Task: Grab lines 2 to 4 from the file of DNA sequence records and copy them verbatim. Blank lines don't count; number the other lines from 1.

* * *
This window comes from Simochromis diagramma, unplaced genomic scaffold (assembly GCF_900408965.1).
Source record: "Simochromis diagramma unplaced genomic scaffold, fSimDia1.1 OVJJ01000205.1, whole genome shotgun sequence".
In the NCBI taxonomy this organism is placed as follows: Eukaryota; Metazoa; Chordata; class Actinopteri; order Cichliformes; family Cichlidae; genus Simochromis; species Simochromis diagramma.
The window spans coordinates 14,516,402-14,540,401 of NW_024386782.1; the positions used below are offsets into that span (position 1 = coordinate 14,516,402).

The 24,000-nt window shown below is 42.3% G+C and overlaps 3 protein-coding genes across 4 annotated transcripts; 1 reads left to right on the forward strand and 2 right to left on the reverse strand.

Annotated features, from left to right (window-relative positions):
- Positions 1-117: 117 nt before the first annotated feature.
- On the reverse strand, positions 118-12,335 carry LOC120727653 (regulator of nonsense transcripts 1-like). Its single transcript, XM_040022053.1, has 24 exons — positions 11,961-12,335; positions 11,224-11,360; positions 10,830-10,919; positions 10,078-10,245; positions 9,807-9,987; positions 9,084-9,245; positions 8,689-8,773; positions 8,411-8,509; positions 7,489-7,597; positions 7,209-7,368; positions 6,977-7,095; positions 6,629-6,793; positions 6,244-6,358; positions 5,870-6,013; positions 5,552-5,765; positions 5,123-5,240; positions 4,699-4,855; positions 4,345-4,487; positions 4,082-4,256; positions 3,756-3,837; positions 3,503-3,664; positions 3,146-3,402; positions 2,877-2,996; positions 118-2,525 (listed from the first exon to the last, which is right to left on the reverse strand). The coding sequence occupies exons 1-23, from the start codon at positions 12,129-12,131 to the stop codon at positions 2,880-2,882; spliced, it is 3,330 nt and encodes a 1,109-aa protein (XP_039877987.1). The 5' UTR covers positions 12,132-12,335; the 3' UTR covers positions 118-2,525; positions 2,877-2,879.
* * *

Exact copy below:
Source record: "Simochromis diagramma unplaced genomic scaffold, fSimDia1.1 OVJJ01000205.1, whole genome shotgun sequence".
In the NCBI taxonomy this organism is placed as follows: Eukaryota; Metazoa; Chordata; class Actinopteri; order Cichliformes; family Cichlidae; genus Simochromis; species Simochromis diagramma.
The window spans coordinates 14,516,402-14,540,401 of NW_024386782.1; the positions used below are offsets into that span (position 1 = coordinate 14,516,402).